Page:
William LeVoy is 48 and, this year, he wanted to be a monster for Halloween.
"Let me show you," he said, his cape flowing in the breeze, and pulled his scary mask over his face. "I picked it out in the store."
Then he took it off again, as it was stuffy and hot, and smiled wide, an infectious smile, his cheeks ruddy from the sun.
It was Thursday afternoon and LeVoy and his mother waited in line outside the Aripeka Elks Lodge 2520 for their annual Halloween party for children and adults with special needs. LeVoy lives with his mother in Hudson and found out about the party through his adult day care program. This was his first time.
"I'm excited," he said.
Officially, the doors open at 5 p.m., but every year they open earlier as kids, adults and their families and caretakers start lining up around 4. Near LeVoy was Star Lathrop, a 29-year-old who stood in line with her mother, Kay Lathrop. This year, Star chose to be an emergency room nurse, with a green cap, scrubs and a stethoscope around her neck, because she was in the hospital recently for problems with her liver. The nurses and doctors were very nice to her, she said.
"I'm fine now," she whispered, shyly. Her mom said she was quiet because she was focused on the doors opening to the party.
"It's just overwhelming what they do for these kids," Kay Lathrop said of the Elks volunteers who have hosted this event for more than 20 years - all through donations and hard work.
As the doors open and the kids and adults get inside, they first trick-or-treat through a fake neighborhood, which is much like a theater set, of homes with volunteers passing out candy. Then they get food - pizza, hot dogs, soda - and can play games and get their faces painted. Everyone gets a raffle ticket and listens for their name to be called to get a prize. But the secret is that everyone gets one. No one is excluded.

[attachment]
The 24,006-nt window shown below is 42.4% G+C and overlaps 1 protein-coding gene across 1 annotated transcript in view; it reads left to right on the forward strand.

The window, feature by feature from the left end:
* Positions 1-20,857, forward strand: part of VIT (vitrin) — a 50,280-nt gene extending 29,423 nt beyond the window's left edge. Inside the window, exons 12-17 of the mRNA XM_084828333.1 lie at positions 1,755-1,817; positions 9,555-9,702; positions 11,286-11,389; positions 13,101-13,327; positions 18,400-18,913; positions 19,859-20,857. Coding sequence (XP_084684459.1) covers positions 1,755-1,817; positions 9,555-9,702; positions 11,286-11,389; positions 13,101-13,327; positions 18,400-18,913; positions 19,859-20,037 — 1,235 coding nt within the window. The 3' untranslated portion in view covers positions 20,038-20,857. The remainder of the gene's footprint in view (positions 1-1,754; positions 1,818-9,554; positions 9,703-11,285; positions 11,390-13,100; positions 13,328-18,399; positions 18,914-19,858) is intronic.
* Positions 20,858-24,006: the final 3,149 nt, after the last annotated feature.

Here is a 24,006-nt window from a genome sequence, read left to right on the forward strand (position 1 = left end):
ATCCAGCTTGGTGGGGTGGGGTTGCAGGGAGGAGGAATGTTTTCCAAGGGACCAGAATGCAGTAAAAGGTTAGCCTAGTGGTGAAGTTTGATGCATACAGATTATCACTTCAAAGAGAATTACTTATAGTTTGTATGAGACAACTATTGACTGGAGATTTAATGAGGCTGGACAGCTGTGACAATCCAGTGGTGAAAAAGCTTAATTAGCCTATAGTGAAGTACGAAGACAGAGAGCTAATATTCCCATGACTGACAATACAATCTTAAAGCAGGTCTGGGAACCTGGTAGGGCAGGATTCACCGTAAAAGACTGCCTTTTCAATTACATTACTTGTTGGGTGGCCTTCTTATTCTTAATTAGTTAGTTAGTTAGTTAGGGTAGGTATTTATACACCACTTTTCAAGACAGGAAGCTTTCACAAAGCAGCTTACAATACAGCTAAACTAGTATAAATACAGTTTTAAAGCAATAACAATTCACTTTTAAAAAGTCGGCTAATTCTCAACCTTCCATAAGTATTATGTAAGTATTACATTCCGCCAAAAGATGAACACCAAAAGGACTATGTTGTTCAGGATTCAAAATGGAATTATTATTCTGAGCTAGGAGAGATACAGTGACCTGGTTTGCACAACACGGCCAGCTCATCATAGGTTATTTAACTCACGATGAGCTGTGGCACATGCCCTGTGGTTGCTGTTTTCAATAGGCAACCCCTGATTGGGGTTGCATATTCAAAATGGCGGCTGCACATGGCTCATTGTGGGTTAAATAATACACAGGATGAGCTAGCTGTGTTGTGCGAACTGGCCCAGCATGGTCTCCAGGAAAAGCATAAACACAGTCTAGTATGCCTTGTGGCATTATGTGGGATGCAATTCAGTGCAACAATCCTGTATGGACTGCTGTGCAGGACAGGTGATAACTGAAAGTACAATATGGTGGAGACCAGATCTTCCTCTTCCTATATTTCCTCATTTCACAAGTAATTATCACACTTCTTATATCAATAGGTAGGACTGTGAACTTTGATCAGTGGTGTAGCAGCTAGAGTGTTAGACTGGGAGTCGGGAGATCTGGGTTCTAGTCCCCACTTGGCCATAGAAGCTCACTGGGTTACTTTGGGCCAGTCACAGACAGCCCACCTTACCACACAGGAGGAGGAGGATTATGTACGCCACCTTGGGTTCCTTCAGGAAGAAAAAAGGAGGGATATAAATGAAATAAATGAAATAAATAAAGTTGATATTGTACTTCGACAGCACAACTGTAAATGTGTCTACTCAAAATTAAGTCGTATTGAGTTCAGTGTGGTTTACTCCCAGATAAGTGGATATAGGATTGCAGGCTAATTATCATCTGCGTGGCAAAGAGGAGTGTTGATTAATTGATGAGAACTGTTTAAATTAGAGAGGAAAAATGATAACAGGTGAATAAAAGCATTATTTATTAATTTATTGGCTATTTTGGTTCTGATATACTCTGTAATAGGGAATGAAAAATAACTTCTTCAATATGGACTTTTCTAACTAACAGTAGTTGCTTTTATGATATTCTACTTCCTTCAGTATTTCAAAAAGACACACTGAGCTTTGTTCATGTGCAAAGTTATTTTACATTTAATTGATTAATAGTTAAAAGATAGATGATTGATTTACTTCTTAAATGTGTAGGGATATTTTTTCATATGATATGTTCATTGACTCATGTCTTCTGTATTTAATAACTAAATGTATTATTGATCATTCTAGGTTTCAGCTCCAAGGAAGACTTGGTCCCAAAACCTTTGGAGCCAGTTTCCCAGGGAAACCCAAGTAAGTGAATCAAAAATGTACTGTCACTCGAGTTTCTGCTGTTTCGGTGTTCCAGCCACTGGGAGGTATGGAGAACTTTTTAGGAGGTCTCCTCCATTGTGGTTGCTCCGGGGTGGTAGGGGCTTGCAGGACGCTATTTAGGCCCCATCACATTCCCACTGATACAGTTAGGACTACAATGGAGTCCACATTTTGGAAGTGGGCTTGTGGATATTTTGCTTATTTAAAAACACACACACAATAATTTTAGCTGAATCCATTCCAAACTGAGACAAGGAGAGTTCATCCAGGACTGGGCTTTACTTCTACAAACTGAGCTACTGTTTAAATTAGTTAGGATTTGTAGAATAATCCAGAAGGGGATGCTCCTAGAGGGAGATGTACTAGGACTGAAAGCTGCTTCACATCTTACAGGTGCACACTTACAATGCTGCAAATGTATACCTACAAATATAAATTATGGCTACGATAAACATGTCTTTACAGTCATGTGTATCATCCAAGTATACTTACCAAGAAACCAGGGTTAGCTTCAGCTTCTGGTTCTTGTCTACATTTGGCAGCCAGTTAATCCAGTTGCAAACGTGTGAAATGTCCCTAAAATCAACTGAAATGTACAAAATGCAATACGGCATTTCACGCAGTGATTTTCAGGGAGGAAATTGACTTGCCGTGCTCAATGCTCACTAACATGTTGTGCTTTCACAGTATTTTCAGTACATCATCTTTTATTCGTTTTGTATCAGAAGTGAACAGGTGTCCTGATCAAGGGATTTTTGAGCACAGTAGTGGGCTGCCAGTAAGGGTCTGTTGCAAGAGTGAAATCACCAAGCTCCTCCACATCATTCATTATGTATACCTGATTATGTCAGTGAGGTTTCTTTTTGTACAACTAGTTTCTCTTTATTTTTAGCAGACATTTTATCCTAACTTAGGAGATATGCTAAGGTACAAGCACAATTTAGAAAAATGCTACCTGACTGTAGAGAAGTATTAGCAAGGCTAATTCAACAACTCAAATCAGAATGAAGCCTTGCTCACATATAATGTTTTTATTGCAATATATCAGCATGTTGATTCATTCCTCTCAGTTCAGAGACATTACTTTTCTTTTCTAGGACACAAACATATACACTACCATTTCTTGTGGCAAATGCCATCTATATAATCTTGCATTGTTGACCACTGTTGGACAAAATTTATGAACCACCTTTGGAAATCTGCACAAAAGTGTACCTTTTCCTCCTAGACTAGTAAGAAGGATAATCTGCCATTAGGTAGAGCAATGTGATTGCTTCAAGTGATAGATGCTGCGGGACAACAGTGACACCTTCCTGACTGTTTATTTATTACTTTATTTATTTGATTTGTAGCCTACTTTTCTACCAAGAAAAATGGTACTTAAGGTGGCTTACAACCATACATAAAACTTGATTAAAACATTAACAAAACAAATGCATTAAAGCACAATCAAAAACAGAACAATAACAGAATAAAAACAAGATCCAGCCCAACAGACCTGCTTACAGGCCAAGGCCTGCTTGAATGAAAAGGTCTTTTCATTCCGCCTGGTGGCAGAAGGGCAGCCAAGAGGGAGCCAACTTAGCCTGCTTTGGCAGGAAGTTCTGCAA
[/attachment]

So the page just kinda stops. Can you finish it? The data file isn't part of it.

Bob Stoner, an Elks member and volunteer, said getting donations this year for the 500 party-goers was tough because of the economy. "We had to beg," he said. "But we got them, though."
Geri Wojcik has volunteered here for 12 years. This year she handed out candy bars.
"I used to do clowning, out on the floor," she said. "But I cried too much."
The emotions are high here. Volunteers get teary-eyed looking at the kids with severe needs. Some can't move and can't talk and use feeding tubes - but they still get excited about dressing up and give their candy to others who can eat. But no one wants pity.
Everyone here can look around and find fellowship and reasons to be thankful - regardless of how bad a situation might be, there is always someone undergoing something that can be viewed as worse.
"The kids can relax and be themselves," said Heather Schaeffer, 32, who was there with her husband and four children.
Her 11-year-old son, Sly Marchesano, is slightly autistic.
"Here, he doesn't have to worry about being made fun of," said Jack Schaeffer, Sly's stepfather.
Mary Caceres was there with her husband and three grandchildren. They are new to the world of special needs.
"You feel so lost," said Mary Caceres, who held her 31/2 year old granddaughter, Maryn Caceres, on her lap. Maryn was born with cerebral palsy and some other afflictions, while her twin, Caitlyn, is fine.
Caitlyn ran around playing games with her older sister, Breana, 6. Maryn can't talk or move well, but she's so calm, watching and studying the world. Caceres calls her a Zen Baby and said her friends ask to hold her, because it makes them feel peaceful.
At the party, Caceres made new friends who understand.
"It makes you realize that you're not alone," she said, and hugged Maryn tight.
Erin Sullivan can be reached at firstname.lastname@example.org or (813) 909-4609.